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John Young

Mitchell or other?

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Let us say for the moment, that the world was perfect and presents rained down from the heavens.

Let us also say that you have $3000 to spend on a 35mm camera.

 

Which would you pick: Mitchell or Konvas. The reason I didn't include Arri, is that like all things German, if it says Porsche on the front, it usually has Porsche price on the back; even if it's junk.

 

I have been saving, and I would say in the next month or two, I would like to buy a complete package. I have been leaning towards 16mm, but I really would like to shoot on 35. In my wildest dreams, I think 2-perf techniscope would be what I would want... Well, in my wildest dreams I would shoot everything in 65mm.

 

The Russian stuff seems to be flooding the market. Prices are relatively low. Mitchell gear, on the other hand, is scarce.

 

Woops, forgot to add one thing: Sync-Sound is a must. I can stand an MOS camera, as long as I can attach some add on device for syncing.

Thoughts? Opinions? Those who have owned any of these great machines, I would love to hear from you.

Edited by John Young

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What's in the asking? Your lines cannot hide that you're longing for a Mitchell. Of course a Mitchell, be a respected man. Sooner or later you will discover that you belong to an international community of owners of classic equipment and that they all do something to preserve such. Me for instance, I have old printing machines, an Anniversary Folmer-Graflex 4" x 5", a 1931 Eyemo, to say nothing of those Steenbeck or Moviola.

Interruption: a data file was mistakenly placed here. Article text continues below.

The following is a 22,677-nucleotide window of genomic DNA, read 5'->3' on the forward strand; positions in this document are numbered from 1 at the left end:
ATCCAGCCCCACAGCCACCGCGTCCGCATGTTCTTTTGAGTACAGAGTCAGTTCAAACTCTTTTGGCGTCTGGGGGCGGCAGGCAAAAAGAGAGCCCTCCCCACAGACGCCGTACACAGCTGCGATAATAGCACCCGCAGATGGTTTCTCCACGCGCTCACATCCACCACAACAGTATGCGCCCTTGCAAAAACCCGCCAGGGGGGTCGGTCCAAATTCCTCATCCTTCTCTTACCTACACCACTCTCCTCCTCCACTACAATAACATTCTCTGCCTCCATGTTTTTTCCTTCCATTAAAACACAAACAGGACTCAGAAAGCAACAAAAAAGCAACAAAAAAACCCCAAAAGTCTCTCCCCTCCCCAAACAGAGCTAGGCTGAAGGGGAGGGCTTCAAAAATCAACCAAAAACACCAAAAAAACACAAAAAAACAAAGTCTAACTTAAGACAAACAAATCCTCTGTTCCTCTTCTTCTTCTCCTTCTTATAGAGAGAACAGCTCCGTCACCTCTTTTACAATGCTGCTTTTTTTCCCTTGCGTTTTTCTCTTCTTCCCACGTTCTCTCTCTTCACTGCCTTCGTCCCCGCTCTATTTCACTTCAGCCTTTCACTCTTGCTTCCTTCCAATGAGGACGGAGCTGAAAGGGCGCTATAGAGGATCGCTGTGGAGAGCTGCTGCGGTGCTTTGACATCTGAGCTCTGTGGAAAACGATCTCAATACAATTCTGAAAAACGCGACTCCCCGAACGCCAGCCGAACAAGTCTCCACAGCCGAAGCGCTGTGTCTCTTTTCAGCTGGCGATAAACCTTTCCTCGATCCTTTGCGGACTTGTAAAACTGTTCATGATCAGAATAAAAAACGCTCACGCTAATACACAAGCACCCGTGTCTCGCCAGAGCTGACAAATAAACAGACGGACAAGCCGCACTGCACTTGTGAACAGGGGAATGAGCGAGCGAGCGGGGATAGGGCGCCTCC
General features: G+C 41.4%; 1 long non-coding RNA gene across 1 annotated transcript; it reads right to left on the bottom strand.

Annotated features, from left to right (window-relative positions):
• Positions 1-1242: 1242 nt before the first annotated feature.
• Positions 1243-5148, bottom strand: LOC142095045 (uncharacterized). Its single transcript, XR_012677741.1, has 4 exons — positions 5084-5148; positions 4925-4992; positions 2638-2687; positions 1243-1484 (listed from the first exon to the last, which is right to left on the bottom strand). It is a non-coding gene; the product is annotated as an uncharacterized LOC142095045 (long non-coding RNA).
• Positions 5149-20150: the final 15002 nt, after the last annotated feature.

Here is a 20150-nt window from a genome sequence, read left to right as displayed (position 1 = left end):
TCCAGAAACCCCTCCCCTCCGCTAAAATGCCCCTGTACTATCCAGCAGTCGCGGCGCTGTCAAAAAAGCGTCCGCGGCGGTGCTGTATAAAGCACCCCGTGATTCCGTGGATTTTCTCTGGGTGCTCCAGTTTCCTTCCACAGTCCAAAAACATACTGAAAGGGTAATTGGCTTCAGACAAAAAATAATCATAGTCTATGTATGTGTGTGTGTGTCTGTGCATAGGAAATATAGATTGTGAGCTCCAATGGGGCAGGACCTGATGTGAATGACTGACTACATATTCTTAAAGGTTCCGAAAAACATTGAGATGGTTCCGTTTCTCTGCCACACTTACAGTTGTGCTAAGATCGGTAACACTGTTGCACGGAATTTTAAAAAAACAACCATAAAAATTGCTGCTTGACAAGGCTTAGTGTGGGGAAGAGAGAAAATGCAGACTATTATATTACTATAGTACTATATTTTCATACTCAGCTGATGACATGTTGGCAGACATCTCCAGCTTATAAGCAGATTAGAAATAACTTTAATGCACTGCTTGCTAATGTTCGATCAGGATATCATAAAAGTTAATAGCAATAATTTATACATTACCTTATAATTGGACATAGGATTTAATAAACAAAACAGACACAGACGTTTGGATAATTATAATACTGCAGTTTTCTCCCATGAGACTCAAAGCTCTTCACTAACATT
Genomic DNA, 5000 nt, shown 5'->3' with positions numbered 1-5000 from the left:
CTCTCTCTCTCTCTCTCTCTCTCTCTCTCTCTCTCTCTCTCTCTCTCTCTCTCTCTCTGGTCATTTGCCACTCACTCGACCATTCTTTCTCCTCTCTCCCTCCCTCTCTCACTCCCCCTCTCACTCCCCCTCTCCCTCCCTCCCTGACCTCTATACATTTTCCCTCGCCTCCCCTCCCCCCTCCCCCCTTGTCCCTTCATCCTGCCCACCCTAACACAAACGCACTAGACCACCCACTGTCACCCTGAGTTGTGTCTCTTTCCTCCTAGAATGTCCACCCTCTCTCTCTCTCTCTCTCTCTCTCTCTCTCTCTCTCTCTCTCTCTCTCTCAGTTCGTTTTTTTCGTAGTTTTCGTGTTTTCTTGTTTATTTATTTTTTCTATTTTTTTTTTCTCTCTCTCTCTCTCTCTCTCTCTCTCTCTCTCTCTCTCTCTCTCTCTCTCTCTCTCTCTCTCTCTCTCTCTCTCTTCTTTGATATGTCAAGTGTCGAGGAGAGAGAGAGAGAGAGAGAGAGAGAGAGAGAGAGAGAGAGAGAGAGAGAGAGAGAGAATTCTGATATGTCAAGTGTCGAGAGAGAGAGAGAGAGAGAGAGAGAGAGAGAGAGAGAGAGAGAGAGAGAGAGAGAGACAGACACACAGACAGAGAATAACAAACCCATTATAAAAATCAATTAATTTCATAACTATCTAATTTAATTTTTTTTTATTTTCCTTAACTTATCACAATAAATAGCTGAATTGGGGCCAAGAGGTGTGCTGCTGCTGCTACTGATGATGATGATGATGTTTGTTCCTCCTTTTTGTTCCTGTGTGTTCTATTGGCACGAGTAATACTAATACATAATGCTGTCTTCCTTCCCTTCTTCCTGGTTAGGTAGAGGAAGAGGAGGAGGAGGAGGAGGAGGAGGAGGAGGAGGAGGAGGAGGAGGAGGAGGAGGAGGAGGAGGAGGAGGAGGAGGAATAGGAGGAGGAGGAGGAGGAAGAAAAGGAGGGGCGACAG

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What's in the asking? Your lines cannot hide that you're longing for a Mitchell. Of course a Mitchell, be a respected man. Sooner or later you will discover that you belong to an international community of owners of classic equipment and that they all do something to preserve such. Me for instance, I have old printing machines, an Anniversary Folmer-Graflex 4" x 5", a 1931 Eyemo, to say nothing of those Steenbeck or Moviola.

 

Thanks for that. I was thinking more to start off with, but I guess you have to start somewhere, and Mitchell it will be. Simon, I also have a Speed-graphic and use it almost daily for some reason or another.

 

I was also thinking about getting an Eyemo to use short ends or whatever with. Let's face it, Mitchell cameras are not really "vacation" friendly. But, can you imagine what the people on the beach would think when you brought out the big BNCR and casually said "I'm filming my kids at the beach!"

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Oh, then, did you pin a BNCR for 3K?

 

That would be sweet. But you're probably looking at twice that. Of course you'll also need a small crew to haul it down to the beach to film the kiddies.

 

My Kinor Tachniscope package will fit on a handtruck to get it down to the beach, and one person can put it on a tripod.

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Oh I never meant I found a BNCR for $3k. That would be wonderful.